Cry the Beloved Country: Character Profiles
Mr. Carmichael Mr. Carmichael is the white lawyer who defends Absalom in his murder trial. Carmichael is one of the most prominent lawyers in the country and offers his services for free.
Dubula Dubula is a black political activist who organizes the bus boycott and the building of Shanty Town. He is known as a man with a warm heart, and he is also fearless, wanting nothing for himself. He is a friend of John Kumalo and Tomlinson.
John Harrison John Harrison is the brother of Mary Jarvis, and therefore Arthur Jarvis's brother-in-law. He admired Arthur and shared his liberal political and social views.
Mr. Harrison Mr. Harrison is Mary Jarvis's father. His political views are conservative. He is worried about black crime and wants stiffer punishments and more police. He doesn't think blacks have a right to form trade unions. Although his views differed from those of Arthur Jarvis, his son-in-law, he respected Arthur for his sincerity.
Absalom Kumalo Absalom Kumalo is Stephen Kumalo's son. As a boy he left Ndotsheni for Johannesburg to search for his aunt Gertrude, but he did not return. When his father goes to search for him, he finds that Absalom has fallen into bad company. He has become a thief, and he moves often from place to place. Absalom is sent to a reformatory where he appears to do well. He is released largely because his girlfriend is pregnant, and the reformatory authorities believe he is willing to marry and support her. But Absalom soon disappears from his job, and then he commits a burglary with two of his friends, in the course of which Absalom murders Arthur Jarvis. Absalom claims he did not intend to kill Jarvis, but he is tried, found guilty and sentenced to death by hanging.
Absalom's girlfriend Absalom's girlfriend is never named. She is sixteen years old and pregnant. She marries Absalom when he is in prison, and then goes back to Ndotsheni to live with her father-in-law and have her child.
Gertrude Kumalo Gertrude Kumalo is Stephen's sister. She is twenty-five years younger than he is. Some time before the story begins, she went to Johannesburg with her child to look for her husband who had never returned from the mines. But Gertrude never returned from the city. Instead, she kept bad company and fell into a life of prostitution and crime. She has been imprisoned more than once. Stephen comes to rescue her and she promises to return with him to Ndotsheni. After living with Mrs. Lithebe for a while, she even expresses a desire to become a nun. But when the time comes to return to Ndotsheni, she disappears, and it is clear that she has returned to her former dissolute life.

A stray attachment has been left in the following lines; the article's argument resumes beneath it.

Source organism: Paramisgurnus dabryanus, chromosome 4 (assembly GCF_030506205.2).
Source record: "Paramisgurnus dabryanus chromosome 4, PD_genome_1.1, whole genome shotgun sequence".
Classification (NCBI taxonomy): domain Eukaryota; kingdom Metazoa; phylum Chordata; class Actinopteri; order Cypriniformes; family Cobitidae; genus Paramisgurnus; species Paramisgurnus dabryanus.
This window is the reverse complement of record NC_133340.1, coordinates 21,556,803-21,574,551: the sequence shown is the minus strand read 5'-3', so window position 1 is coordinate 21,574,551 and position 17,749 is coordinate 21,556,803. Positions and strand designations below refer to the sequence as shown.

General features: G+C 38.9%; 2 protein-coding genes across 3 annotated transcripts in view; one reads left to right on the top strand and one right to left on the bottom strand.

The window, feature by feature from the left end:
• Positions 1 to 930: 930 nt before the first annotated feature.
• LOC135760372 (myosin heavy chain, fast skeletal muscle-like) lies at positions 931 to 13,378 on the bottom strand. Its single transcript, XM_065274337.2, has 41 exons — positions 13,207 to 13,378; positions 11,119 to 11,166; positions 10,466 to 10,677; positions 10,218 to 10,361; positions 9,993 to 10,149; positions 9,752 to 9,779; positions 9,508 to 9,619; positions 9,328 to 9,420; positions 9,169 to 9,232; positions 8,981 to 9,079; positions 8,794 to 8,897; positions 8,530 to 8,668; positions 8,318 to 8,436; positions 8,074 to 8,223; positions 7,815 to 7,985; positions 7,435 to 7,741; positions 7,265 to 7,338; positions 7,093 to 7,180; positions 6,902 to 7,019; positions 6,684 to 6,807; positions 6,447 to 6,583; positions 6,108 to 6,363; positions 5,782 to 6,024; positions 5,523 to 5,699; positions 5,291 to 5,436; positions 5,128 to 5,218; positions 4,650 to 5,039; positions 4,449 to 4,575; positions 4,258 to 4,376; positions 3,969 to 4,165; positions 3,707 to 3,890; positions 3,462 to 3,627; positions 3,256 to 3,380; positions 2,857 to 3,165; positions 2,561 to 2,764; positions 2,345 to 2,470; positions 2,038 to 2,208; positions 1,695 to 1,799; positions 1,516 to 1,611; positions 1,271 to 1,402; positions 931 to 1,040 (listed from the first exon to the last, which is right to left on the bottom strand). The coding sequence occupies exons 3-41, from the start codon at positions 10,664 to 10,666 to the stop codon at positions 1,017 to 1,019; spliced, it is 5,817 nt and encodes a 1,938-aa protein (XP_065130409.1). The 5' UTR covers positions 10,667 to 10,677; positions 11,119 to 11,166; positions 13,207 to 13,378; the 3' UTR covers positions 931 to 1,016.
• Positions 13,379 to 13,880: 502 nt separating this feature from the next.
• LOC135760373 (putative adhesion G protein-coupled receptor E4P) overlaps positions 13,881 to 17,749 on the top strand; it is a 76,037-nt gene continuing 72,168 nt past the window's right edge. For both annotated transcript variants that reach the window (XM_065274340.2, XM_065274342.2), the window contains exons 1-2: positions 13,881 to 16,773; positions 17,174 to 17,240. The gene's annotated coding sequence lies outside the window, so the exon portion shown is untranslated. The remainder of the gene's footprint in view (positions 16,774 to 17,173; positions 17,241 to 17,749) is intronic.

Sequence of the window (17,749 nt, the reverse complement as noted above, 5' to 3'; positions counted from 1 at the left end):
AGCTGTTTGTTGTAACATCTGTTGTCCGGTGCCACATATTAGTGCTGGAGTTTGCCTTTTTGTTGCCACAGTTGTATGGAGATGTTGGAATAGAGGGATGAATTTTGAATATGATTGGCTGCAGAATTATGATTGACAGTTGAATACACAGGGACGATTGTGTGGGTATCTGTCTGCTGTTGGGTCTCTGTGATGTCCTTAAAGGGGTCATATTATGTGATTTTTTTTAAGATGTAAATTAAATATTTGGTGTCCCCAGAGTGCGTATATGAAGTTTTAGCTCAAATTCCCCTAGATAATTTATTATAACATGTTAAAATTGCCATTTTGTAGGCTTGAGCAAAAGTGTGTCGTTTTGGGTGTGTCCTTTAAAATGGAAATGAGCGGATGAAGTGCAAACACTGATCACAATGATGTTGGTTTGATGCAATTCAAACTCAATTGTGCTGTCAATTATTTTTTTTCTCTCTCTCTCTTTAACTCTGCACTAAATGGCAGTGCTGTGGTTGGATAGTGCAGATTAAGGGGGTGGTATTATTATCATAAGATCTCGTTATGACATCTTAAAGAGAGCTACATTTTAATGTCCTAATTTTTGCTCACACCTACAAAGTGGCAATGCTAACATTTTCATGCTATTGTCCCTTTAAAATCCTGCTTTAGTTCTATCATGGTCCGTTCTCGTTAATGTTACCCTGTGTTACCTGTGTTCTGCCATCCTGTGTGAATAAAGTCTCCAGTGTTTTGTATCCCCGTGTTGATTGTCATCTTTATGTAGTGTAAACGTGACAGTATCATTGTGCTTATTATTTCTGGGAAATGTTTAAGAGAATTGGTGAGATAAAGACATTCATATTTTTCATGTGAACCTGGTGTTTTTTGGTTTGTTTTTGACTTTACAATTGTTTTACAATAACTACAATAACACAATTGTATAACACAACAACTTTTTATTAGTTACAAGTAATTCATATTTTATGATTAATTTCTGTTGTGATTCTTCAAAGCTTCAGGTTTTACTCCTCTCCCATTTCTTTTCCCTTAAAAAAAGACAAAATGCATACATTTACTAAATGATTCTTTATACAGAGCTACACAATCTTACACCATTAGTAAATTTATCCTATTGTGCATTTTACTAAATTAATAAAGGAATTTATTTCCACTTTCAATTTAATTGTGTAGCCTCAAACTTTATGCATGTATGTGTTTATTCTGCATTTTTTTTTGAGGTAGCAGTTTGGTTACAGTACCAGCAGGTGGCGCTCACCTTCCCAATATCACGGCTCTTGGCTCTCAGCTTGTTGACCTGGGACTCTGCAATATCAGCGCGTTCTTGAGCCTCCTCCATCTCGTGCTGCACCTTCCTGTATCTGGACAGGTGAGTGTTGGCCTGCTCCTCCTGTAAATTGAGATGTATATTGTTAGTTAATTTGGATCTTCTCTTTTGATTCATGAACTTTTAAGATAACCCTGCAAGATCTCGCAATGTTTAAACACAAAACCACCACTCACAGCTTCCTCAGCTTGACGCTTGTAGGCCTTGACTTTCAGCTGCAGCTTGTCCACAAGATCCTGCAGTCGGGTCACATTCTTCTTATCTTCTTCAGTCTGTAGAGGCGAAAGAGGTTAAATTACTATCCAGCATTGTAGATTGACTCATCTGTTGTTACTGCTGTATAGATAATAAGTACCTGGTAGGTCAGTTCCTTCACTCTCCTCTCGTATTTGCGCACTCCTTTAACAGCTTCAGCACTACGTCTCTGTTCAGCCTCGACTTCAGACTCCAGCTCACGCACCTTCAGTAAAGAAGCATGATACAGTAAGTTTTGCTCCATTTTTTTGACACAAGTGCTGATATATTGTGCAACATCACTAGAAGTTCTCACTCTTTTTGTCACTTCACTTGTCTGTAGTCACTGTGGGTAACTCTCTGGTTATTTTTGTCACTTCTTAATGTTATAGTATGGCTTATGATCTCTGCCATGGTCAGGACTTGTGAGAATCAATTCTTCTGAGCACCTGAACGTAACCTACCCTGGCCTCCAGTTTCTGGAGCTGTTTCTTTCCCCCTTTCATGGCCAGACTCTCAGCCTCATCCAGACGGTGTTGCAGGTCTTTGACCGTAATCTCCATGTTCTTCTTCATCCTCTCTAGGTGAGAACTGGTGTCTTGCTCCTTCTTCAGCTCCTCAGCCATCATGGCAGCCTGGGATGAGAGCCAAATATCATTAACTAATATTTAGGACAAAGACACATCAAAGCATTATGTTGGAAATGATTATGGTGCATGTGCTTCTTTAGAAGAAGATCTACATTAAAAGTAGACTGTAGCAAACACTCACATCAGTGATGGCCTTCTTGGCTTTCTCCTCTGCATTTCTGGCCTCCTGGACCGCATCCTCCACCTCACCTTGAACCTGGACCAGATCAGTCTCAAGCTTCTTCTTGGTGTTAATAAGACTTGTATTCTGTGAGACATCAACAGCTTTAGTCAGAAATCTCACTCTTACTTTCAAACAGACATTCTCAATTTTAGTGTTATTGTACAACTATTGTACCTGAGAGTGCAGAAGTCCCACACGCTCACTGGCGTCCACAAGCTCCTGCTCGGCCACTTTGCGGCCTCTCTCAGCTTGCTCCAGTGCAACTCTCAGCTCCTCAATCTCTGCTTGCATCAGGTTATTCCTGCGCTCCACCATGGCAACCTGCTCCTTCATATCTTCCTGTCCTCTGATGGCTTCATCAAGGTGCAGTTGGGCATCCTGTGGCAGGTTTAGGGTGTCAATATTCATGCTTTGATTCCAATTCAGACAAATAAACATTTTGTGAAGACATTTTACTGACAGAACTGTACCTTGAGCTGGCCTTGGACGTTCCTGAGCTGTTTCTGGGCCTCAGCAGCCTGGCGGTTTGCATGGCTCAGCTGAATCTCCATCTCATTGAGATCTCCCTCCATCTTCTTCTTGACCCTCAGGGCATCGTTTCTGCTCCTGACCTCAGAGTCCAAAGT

Gertrude's son Gertrude's young unnamed son is a source of comfort to Stephen Kumalo during his stay in Johannesburg. The boy returns with Kumalo to Ndotsheni without his mother.
John Kumalo John Kumalo is Stephen Kumalo's brother. Like other members of the family, he left Ndotsheni to move to Johannesburg, where he has become successful. He owns a carpentry business and makes good money. He is also, like his friends Dubula and Tomlinson, a political activist, and is known for his stirring oratory. Unfortunately, John Kumalo has been corrupted by power. He is very attached to his own possessions and he loves the adulation he receives from the crowds. He is therefore careful not to go too far in his speeches, because he is not prepared to risk going to jail. John is a complete contrast to his humble brother, and the two men quarrel just before Stephen leaves Johannesburg. Stephen is upset that John was prepared to do whatever it took to get his son acquitted on the murder charge, even if it meant supporting his son's lies.
Matthew Kumalo Matthew Kumalo is John Kumalo's son. He is also a friend of Absalom Kumalo, and is present in the house when Arthur Jarvis is murdered. However, he claims in court that he was not present at the crime scene, and he is acquitted.
Reverend Stephen Kumalo Reverend Stephen Kumalo is a black parson from the village of Ndotsheni. He is a humble, kind man who embodies the wisdom and stability of traditional tribal life. When he hears that his sister is in trouble, he travels to Johannesburg to help her and to search for his son. He is bewildered by life in the big city, which is so different from the life he is used to. He wants to take his family back to Ndotsheni because he realizes that in Johannesburg it is far too easy to fall into a life of crime or be corrupted in other ways. Kumalo suffers much grief during the course of the novel. He discovers that his sister is a prostitute and that his son has killed a white man. Kumalo does what he can to help. He persuades Gertrude to agree to return to Ndotsheni with him, and he spends some of the small amount of money he has on buying her new clothes. He offers his son comfort, and agrees to look after the boy's child, which will soon be born to his pregnant girlfriend, as if it were his own. Unlike Msimangu, a priest who can move people with his deeply spiritual sermons, or his brother John, who can sway crowds with his political oratory, Stephen has no especial gift other than a simple desire to be righteous and to help his family and others wherever he can. He is, quite simply, a good man, although he is not without his faults, such as the several occasions when he lies or when, in frustration, he desires to hurt another person emotionally.